CV-SALTS – Managing Salt and Nitrate in the California Central Valley
Nitrate Control Program Overview
Nitrate Challenge in the Central Valley
Over the last 150 years, increased agricultural, industrial, and municipal activities, coupled with population growth, have resulted in dramatic increases in nitrate in groundwater in the Central Valley. Many residential well water users in the Central Valley rely on groundwater for drinking water, and some of them experience unsafe levels of nitrate.
Nitrate is a tasteless, odorless, and invisible chemical that can cause health effects when found in high levels in drinking water. Nitrate is common in fertilizers and waste discharges in the Central Valley. Learn more about the potential human health impacts from nitrate here.
The Central Valley Regional Water Quality Control Board (Central Valley Water Board) regulates nitrate discharges to groundwater from human activities. Compliance with past regulations proved difficult to impossible for permitees, so the CV-SALTS initiative proposed the Nitrate Control Program as part of a package of regulatory improvements. The Central Valley Water Board adopted the new requirements in May 2018.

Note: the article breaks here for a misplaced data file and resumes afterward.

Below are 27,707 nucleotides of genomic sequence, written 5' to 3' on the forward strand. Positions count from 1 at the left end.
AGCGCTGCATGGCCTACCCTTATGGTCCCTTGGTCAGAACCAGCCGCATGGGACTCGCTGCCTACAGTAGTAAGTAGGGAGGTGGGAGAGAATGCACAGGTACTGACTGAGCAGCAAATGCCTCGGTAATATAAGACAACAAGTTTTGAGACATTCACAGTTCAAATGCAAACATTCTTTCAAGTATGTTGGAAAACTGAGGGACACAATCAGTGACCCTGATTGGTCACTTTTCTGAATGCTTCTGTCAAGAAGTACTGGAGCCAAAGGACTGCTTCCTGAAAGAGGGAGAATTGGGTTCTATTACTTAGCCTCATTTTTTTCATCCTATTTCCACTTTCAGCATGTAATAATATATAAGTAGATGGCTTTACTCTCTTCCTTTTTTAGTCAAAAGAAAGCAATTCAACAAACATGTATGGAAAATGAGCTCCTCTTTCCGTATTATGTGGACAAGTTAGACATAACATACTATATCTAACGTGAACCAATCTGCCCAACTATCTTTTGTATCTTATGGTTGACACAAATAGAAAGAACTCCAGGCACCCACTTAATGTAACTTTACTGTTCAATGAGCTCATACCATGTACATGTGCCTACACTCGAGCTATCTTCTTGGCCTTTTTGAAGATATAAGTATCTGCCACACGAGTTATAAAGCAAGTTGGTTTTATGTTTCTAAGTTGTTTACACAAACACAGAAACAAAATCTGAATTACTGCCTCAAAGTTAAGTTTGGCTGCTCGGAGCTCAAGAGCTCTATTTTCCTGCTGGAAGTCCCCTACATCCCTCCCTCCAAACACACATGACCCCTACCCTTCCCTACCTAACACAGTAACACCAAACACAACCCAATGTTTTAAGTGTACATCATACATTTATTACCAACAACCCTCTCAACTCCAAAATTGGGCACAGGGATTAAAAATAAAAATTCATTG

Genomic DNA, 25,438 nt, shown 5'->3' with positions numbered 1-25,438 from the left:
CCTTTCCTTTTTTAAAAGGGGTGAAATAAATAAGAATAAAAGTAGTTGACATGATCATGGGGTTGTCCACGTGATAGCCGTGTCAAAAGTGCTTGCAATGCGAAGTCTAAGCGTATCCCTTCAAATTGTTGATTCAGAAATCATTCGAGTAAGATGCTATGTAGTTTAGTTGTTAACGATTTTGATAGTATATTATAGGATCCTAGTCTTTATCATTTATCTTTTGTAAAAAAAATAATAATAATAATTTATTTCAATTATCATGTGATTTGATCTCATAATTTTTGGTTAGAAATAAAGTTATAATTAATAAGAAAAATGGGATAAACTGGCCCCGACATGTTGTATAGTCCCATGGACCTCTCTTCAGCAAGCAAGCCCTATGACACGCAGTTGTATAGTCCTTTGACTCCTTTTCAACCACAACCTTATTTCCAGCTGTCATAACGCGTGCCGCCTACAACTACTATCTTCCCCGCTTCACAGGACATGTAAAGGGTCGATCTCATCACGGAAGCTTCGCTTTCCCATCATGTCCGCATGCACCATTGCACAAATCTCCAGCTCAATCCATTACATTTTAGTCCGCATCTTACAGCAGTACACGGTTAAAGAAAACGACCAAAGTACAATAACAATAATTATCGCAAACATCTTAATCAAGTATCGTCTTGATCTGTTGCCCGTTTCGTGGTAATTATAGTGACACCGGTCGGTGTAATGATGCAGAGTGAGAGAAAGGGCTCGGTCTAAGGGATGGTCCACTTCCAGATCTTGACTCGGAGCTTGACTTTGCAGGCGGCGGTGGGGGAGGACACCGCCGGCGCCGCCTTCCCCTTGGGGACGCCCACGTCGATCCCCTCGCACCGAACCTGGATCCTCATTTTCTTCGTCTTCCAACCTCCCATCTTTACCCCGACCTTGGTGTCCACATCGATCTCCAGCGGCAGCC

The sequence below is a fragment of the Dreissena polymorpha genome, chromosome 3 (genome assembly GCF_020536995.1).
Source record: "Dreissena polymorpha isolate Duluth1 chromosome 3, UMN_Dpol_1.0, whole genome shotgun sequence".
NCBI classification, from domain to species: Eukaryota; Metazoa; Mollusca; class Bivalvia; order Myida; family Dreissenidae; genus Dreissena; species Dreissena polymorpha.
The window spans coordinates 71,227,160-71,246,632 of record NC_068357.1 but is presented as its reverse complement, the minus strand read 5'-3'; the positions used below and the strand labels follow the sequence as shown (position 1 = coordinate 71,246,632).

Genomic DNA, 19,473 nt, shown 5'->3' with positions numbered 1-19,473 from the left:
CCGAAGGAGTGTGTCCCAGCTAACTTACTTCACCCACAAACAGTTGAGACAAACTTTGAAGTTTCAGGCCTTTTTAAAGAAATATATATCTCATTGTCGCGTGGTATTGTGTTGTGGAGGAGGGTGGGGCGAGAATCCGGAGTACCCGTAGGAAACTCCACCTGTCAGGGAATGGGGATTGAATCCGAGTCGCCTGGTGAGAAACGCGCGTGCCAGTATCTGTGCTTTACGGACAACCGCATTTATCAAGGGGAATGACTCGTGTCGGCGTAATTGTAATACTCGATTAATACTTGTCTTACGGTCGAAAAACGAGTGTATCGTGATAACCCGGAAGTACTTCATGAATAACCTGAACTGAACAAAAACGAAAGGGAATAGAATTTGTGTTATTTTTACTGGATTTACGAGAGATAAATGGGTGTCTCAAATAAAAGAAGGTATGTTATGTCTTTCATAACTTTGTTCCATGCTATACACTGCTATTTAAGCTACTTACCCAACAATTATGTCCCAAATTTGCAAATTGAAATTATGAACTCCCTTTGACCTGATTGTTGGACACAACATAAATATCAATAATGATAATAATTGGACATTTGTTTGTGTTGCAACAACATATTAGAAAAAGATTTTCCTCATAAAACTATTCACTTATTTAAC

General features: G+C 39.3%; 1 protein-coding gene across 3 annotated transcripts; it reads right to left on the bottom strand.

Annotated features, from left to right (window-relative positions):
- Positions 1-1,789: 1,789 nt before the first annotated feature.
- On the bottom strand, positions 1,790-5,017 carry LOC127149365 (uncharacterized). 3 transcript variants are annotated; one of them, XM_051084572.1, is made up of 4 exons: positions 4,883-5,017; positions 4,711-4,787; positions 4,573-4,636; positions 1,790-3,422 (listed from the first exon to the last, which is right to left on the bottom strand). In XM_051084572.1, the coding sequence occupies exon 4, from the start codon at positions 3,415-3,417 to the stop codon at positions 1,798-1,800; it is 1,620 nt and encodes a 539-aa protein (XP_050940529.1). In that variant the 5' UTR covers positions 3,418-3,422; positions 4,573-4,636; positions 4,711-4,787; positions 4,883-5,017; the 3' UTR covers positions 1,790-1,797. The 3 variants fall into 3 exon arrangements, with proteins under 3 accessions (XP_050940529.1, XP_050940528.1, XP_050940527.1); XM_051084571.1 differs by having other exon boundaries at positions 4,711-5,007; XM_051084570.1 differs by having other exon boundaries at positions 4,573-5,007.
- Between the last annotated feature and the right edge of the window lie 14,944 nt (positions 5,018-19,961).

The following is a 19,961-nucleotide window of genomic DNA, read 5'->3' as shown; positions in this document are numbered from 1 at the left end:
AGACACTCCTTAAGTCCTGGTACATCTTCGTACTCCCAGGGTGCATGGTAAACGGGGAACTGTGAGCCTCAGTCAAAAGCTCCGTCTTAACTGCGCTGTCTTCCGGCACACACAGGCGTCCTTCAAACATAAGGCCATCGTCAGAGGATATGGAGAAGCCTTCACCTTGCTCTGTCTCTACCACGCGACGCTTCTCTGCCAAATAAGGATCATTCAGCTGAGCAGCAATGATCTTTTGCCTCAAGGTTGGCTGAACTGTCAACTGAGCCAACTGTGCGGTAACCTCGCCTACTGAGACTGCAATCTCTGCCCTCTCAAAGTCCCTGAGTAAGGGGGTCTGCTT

Nitrate Control Program Goals
The Nitrate Control Program:
Active (Priority 1) Nitrate Control Program Timeline
Permittees in developing (Priority 2) groundwater subbasins will receive Notices to Comply between 2022 and 2024, initiating their selection of Pathway A or Pathway B.
CV-SALTS maps areas of high nitrate concentration in the Central Valley.
Central Valley Water Board and State Water Board approve Nitrate Control Program.
Central Valley Water Board sends Notices to Comply to nitrate permittees in Priority 1 areas. Nitrate permittees must choose one of two permitting pathways.
Pathway A: Individual Permitting Approach
Permittees individually assume all compliance costs and responsibilities and submit a Notice of Intent for Pathway A.
Pathway B: Management Zone Permitting Approach
Permittees share compliance costs and responsibilities by forming a local Management Zone and submitting a Preliminary Management Zone Proposal.
Permittees (Pathway A or B) submit and begin implementation of an Early Action Plan to provide safe drinking water to affected residents.
Permittees (individually or through a Management Zone) develop nitrate management plan.